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Reflections on the New Testament 

The book of Matthew begins with the genealogy of Jesus Christ—and it is wondrous to note that the salvation message is proclaimed even in this. That our Savior should be descended from a line of sinners (not contaminated by them, for He was born of a virgin)—sinners whom God predestined to be the direct ancestors of the One who was to wash away their sin once and for all. In this genealogy, it is clearly shown that man is sinful, but God is merciful and mighty to save, able to use the meanest of vessels for His glory. Note that the first three verses make no mention of any female ancestor, but of the male only. Then note verse 3: “Judah begot Perez and Zerah by Tamar…” and verse 5: “Salmon begot Boaz by Rahab, Boaz begot Obed by Ruth, Obed begot Jesse.” Here we are compelled to acknowledge that Rahab the harlot and Ruth the Moabitess were instrumental in bringing forth the Messiah. Our God is no respecter of persons! But is able to redeem all.

Furthermore, note verse 6: “…and Jesse begot David the king. David the king begot Solomon by her who had been the wife of Uriah.” Was not David a righteous man? Yes, indeed—but in verse 6 we are reminded that his righteousness was “a gift from God, not of works”—for his own works were evil. Doubtless, if we continued down the list of names, we would find message after message of redemption and, indeed, each name reminds us that God is able to use weak and broken vessels for His glory.

The great importance of the Old Testament is continually reaffirmed throughout the New Testament—particularly in the fulfillment of the prophecies throughout the gospels. God’s orchestration of events toward that end is made abundantly clear by the writers of the gospels. Notice the following verses:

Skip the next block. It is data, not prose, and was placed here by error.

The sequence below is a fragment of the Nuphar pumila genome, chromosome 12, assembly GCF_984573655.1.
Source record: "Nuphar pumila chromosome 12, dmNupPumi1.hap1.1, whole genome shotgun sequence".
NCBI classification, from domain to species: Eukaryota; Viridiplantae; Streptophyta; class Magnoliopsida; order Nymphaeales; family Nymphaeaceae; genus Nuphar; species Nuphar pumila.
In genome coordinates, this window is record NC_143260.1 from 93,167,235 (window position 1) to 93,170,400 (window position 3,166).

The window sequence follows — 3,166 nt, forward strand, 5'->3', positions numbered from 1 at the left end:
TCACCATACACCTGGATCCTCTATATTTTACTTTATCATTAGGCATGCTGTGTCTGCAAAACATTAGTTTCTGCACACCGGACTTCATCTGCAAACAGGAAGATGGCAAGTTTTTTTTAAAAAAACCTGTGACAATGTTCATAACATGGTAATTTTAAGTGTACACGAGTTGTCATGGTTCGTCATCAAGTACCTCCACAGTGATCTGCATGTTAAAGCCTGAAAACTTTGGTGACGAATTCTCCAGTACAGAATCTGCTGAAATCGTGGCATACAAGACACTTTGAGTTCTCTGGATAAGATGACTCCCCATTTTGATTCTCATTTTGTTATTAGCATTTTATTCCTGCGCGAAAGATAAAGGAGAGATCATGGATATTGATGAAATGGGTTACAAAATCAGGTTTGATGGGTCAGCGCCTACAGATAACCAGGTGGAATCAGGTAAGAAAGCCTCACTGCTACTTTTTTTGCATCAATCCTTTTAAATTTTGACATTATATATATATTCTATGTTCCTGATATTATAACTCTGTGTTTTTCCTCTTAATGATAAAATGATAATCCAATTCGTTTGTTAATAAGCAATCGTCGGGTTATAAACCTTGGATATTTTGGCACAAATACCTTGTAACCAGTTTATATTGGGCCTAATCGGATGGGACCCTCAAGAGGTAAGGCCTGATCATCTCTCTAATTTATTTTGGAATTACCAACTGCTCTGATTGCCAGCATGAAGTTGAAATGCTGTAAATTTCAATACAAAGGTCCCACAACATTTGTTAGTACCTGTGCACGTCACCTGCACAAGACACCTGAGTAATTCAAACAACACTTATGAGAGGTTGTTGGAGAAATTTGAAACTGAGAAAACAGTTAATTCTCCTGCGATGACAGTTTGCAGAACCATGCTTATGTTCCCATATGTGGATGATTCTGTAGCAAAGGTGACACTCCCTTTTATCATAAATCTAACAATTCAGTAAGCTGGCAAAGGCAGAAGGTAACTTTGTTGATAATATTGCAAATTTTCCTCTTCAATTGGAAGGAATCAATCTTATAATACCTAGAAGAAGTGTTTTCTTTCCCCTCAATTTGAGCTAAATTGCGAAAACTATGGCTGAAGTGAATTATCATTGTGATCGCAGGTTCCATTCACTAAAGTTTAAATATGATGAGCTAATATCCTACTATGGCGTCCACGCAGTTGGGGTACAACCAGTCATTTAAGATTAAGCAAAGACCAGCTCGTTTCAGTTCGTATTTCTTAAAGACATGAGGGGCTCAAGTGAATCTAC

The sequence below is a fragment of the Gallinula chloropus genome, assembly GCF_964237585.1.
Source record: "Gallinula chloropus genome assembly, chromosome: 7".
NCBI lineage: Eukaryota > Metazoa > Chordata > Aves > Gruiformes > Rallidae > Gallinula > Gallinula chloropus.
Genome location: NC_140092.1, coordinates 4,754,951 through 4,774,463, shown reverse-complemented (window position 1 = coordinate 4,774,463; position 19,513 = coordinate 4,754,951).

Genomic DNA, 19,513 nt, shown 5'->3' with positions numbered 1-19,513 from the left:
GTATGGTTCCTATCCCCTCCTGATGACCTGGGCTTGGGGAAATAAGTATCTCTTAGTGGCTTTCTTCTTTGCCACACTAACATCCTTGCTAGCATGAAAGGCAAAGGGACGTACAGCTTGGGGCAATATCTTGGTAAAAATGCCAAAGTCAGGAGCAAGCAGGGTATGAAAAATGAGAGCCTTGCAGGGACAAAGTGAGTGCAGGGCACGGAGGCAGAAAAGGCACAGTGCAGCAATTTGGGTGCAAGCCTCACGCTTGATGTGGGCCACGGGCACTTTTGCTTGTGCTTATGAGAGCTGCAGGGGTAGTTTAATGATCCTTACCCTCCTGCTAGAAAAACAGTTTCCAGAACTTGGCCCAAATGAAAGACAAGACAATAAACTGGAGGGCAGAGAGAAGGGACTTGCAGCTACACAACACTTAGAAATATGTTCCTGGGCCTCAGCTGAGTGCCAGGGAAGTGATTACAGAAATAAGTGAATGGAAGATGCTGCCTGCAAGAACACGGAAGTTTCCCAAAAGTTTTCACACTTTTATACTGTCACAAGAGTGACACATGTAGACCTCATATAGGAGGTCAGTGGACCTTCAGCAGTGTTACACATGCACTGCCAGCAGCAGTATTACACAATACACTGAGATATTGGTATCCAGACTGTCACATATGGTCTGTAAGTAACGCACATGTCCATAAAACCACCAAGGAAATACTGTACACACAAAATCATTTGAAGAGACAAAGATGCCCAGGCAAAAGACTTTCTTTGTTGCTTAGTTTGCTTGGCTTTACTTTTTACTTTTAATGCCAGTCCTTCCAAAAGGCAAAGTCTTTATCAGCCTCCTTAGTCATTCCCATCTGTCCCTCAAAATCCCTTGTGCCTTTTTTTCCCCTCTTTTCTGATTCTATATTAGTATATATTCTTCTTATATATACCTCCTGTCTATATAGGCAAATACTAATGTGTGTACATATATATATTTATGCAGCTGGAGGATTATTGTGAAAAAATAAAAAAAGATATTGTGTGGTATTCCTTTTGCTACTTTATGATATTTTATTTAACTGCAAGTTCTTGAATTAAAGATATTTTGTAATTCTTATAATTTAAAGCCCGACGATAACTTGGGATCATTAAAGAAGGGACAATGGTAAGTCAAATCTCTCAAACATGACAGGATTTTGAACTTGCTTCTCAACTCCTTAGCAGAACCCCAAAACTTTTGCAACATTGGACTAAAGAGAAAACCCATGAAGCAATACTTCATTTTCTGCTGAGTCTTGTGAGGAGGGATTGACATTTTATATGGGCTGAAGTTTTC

“So all this was done that it might be fulfilled which was spoken by the Lord through the prophet, saying: ‘Behold, the virgin shall be with child, and bear a Son, and they shall call His name Immanuel,’ which is translated, ‘God with us,’” Matt. 1:22-23, NKJV.

“So they said to him, ‘In Bethlehem of Judea, for thus it is written by the prophet: But you, Bethlehem, in the land of Judah, are not the least among the rulers of Judah; for out of you shall come a Ruler who will shepherd My people Israel,” Matt. 2:5-6, NKJV.

“When he arose, he took the young Child and His mother by night and departed for Egypt, and was there until the death of Herod, that it might be fulfilled which was spoken by the Lord through the prophet, saying, ‘Out of Egypt I called My Son,’” Matt. 2:14-15, NKJV.

“Then was fulfilled what was spoken by Jeremiah the prophet, saying: ‘A voice was heard in Ramah, lamentation, weeping, and great mourning, Rachel weeping for her children, refusing to be comforted, because they are no more,’” Matt. 2:17-18, NKJV.

Similar verses are found in many of the succeeding chapters. The question at hand is—what was God’s purpose in the initiation and fulfillment of these prophecies? Certainly, Jesus could just as well have fulfilled his ministry without them! Indeed, we often see Him performing seemingly unnecessary actions simply to fulfill a prophecy. Obviously, God ascribed particular importance to this aspect of the life of Christ. This may be for a number of reasons:

1)      Those who have read and studied the Old Testament with at least a small degree of vigilance are aware that every detail of it is intended to direct us to the Messiah. Is it not, then, logical that God would emphasize this by incorporating Old Testament ideas into New Testament realities, in the form of fulfilled prophecies?

2)      Furthermore, that every detail of Christ’s life was precisely as the LORD foretold (thousands of years earlier) is a testament of itself to the omnipotence and sovereignty of God.
And finally, despite the fulfillment of these manifold prophecies before the very eyes of all the Jews, the Messiah was nonetheless condemned and crucified—at the bidding of the religious leaders themselves, who were the most knowledgeable concerning the prophecies! This, surely, is testament to the gospel truth that man is not redeemed by his own works, but by the grace of God. That, though man should immerse himself in the Scriptures and be blameless according to the Law, unless he believes upon the Lord Jesus Christ, he is damned. The doctrine of election is by no means fallacious!


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